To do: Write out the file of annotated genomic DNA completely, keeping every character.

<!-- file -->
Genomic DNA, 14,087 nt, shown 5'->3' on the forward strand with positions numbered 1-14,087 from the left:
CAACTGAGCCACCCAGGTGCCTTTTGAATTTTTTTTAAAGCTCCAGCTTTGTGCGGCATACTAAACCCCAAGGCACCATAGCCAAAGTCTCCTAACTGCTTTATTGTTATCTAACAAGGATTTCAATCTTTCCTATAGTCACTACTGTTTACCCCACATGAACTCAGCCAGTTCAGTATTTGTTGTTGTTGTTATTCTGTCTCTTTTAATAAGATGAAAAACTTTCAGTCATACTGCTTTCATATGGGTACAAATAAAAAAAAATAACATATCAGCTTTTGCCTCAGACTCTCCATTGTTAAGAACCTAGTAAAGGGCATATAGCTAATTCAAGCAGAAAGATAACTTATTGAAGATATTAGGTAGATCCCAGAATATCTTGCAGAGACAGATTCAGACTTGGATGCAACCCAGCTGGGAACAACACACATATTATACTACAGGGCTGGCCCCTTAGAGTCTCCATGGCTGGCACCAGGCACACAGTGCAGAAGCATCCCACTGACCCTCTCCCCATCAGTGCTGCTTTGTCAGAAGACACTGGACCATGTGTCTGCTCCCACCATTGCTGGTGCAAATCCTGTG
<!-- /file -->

Genomic DNA, 14,087 nt, shown 5'->3' on the forward strand with positions numbered 1-14,087 from the left:
CAACTGAGCCACCCAGGTGCCTTTTGAATTTTTTTTAAAGCTCCAGCTTTGTGCGGCATACTAAACCCCAAGGCACCATAGCCAAAGTCTCCTAACTGCTTTATTGTTATCTAACAAGGATTTCAATCTTTCCTATAGTCACTACTGTTTACCCCACATGAACTCAGCCAGTTCAGTATTTGTTGTTGTTGTTATTCTGTCTCTTTTAATAAGATGAAAAACTTTCAGTCATACTGCTTTCATATGGGTACAAATAAAAAAAAATAACATATCAGCTTTTGCCTCAGACTCTCCATTGTTAAGAACCTAGTAAAGGGCATATAGCTAATTCAAGCAGAAAGATAACTTATTGAAGATATTAGGTAGATCCCAGAATATCTTGCAGAGACAGATTCAGACTTGGATGCAACCCAGCTGGGAACAACACACATATTATACTACAGGGCTGGCCCCTTAGAGTCTCCATGGCTGGCACCAGGCACACAGTGCAGAAGCATCCCACTGACCCTCTCCCCATCAGTGCTGCTTTGTCAGAAGACACTGGACCATGTGTCTGCTCCCACCATTGCTGGTGCAAATCCTGTG